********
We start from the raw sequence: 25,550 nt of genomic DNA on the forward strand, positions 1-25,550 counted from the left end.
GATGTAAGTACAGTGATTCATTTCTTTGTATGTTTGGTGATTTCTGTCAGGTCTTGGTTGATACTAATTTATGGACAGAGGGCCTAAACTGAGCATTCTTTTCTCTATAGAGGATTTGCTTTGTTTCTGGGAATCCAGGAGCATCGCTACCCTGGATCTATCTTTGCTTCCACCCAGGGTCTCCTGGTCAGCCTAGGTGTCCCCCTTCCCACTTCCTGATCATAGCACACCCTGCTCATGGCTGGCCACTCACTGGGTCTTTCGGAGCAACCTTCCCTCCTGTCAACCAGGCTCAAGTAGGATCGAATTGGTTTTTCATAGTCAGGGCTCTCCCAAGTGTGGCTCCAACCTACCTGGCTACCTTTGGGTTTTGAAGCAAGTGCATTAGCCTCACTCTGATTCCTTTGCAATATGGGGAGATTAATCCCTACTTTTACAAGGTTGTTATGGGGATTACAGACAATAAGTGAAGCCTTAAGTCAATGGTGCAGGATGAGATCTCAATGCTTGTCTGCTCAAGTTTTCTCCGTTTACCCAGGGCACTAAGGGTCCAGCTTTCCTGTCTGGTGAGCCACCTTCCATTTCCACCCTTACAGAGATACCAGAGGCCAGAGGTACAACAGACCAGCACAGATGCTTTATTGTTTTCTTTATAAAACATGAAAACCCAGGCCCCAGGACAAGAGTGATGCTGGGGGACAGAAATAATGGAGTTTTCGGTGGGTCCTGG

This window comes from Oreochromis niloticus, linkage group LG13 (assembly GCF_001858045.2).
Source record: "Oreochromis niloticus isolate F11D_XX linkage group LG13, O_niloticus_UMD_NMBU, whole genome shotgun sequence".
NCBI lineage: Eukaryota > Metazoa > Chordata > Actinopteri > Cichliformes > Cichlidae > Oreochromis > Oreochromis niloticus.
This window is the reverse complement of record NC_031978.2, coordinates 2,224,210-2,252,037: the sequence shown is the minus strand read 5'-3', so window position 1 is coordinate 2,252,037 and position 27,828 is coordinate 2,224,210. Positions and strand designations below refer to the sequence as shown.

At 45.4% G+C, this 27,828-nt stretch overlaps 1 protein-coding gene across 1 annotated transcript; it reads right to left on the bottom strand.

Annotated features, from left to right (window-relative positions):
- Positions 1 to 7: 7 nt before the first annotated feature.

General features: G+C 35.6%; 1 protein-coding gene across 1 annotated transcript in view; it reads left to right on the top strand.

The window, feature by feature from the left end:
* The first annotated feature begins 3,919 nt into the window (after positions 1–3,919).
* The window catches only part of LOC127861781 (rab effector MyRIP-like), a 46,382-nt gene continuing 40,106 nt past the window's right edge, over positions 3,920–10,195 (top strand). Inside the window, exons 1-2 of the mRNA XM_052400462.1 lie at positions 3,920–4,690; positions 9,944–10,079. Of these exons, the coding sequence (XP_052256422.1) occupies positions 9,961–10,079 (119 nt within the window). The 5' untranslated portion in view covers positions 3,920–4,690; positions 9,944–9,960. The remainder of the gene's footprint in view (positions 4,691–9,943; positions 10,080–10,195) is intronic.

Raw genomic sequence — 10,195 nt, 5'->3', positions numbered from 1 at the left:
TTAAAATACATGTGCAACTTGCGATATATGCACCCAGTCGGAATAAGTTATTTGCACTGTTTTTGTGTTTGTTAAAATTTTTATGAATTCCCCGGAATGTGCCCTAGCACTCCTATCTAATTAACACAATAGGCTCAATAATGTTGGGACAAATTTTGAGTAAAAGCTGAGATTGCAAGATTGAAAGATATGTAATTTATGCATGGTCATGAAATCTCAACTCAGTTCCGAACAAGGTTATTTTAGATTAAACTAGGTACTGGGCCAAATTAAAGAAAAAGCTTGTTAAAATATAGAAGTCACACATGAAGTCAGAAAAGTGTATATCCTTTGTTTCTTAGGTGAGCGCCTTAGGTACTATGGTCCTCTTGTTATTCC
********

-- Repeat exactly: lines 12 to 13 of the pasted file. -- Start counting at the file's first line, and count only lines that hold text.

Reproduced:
* The first annotated feature begins 3,919 nt into the window (after positions 1–3,919).
* The window catches only part of LOC127861781 (rab effector MyRIP-like), a 46,382-nt gene continuing 40,106 nt past the window's right edge, over positions 3,920–10,195 (top strand). Inside the window, exons 1-2 of the mRNA XM_052400462.1 lie at positions 3,920–4,690; positions 9,944–10,079. Of these exons, the coding sequence (XP_052256422.1) occupies positions 9,961–10,079 (119 nt within the window). The 5' untranslated portion in view covers positions 3,920–4,690; positions 9,944–9,960. The remainder of the gene's footprint in view (positions 4,691–9,943; positions 10,080–10,195) is intronic.